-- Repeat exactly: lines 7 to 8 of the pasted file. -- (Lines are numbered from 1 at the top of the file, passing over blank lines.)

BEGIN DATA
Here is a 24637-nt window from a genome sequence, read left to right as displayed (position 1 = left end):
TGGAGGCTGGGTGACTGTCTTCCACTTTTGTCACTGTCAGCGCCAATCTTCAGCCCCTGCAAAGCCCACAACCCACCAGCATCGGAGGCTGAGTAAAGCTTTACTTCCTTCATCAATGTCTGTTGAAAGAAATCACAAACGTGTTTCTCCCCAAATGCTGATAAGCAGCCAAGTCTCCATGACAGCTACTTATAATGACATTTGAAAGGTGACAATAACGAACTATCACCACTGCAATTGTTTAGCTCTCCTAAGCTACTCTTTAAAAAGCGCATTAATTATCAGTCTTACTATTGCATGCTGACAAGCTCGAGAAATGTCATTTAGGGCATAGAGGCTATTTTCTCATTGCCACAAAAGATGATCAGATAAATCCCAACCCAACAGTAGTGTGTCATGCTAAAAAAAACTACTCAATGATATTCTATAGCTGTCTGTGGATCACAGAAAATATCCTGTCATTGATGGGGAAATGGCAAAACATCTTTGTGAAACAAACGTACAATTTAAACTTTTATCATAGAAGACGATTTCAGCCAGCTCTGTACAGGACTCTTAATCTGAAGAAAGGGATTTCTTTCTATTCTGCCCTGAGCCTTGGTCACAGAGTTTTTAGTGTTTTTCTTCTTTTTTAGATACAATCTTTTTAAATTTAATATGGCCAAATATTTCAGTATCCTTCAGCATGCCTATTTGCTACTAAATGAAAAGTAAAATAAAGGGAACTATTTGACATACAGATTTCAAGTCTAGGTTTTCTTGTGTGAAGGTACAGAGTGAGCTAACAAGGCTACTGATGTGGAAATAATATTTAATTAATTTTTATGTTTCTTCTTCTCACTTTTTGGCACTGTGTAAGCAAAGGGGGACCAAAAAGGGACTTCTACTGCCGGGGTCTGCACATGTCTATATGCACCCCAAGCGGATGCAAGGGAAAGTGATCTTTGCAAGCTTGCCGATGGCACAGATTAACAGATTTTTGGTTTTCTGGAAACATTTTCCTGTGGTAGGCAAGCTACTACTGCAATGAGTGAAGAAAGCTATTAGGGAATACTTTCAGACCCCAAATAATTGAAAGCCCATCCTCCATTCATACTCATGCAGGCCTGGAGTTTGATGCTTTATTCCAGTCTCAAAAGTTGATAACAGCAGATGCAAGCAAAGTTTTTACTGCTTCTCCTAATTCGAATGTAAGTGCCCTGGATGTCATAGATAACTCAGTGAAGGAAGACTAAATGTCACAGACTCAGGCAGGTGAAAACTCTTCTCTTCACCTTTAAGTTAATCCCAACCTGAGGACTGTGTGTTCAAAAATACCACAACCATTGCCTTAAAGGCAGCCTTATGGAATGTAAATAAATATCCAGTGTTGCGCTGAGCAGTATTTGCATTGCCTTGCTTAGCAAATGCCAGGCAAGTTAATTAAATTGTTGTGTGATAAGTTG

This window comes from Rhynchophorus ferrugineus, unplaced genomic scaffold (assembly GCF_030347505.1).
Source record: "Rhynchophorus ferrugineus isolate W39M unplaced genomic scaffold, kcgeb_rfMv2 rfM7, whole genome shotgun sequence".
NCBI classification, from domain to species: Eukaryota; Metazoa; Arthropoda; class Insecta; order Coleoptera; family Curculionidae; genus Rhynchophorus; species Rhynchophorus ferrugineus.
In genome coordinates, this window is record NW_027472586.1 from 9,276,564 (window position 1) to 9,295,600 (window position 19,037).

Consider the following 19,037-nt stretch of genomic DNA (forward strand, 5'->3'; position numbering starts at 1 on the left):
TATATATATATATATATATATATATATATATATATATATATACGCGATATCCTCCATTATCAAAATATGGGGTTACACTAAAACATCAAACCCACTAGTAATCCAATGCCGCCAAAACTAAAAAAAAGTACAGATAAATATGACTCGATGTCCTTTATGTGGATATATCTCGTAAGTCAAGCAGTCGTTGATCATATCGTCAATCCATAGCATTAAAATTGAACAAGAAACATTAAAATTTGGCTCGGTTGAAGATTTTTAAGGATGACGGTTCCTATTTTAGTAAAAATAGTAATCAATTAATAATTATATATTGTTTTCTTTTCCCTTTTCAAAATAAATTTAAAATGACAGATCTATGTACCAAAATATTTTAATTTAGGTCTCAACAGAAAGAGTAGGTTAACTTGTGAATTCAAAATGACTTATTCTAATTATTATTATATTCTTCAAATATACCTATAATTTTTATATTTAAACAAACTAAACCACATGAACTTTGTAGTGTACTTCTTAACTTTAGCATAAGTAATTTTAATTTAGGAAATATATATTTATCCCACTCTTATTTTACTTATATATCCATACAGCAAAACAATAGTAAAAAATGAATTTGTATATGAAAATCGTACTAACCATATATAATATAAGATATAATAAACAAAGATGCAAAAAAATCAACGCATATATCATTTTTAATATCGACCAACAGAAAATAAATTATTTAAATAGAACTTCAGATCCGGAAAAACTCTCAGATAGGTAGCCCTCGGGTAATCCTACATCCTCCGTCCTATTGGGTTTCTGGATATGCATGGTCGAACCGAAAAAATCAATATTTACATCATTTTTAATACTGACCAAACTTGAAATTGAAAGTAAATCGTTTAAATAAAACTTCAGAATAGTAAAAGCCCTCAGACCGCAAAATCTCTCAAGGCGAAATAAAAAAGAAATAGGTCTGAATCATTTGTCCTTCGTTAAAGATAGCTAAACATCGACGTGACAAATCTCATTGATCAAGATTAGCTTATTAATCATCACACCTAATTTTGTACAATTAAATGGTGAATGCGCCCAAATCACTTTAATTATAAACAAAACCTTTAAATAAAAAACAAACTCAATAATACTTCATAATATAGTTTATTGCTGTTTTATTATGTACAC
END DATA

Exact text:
Consider the following 19,037-nt stretch of genomic DNA (forward strand, 5'->3'; position numbering starts at 1 on the left):
TATATATATATATATATATATATATATATATATATATATATACGCGATATCCTCCATTATCAAAATATGGGGTTACACTAAAACATCAAACCCACTAGTAATCCAATGCCGCCAAAACTAAAAAAAAGTACAGATAAATATGACTCGATGTCCTTTATGTGGATATATCTCGTAAGTCAAGCAGTCGTTGATCATATCGTCAATCCATAGCATTAAAATTGAACAAGAAACATTAAAATTTGGCTCGGTTGAAGATTTTTAAGGATGACGGTTCCTATTTTAGTAAAAATAGTAATCAATTAATAATTATATATTGTTTTCTTTTCCCTTTTCAAAATAAATTTAAAATGACAGATCTATGTACCAAAATATTTTAATTTAGGTCTCAACAGAAAGAGTAGGTTAACTTGTGAATTCAAAATGACTTATTCTAATTATTATTATATTCTTCAAATATACCTATAATTTTTATATTTAAACAAACTAAACCACATGAACTTTGTAGTGTACTTCTTAACTTTAGCATAAGTAATTTTAATTTAGGAAATATATATTTATCCCACTCTTATTTTACTTATATATCCATACAGCAAAACAATAGTAAAAAATGAATTTGTATATGAAAATCGTACTAACCATATATAATATAAGATATAATAAACAAAGATGCAAAAAAATCAACGCATATATCATTTTTAATATCGACCAACAGAAAATAAATTATTTAAATAGAACTTCAGATCCGGAAAAACTCTCAGATAGGTAGCCCTCGGGTAATCCTACATCCTCCGTCCTATTGGGTTTCTGGATATGCATGGTCGAACCGAAAAAATCAATATTTACATCATTTTTAATACTGACCAAACTTGAAATTGAAAGTAAATCGTTTAAATAAAACTTCAGAATAGTAAAAGCCCTCAGACCGCAAAATCTCTCAAGGCGAAATAAAAAAGAAATAGGTCTGAATCATTTGTCCTTCGTTAAAGATAGCTAAACATCGACGTGACAAATCTCATTGATCAAGATTAGCTTATTAATCATCACACCTAATTTTGTACAATTAAATGGTGAATGCGCCCAAATCACTTTAATTATAAACAAAACCTTTAAATAAAAAACAAACTCAATAATACTTCATAATATAGTTTATTGCTGTTTTATTATGTACAC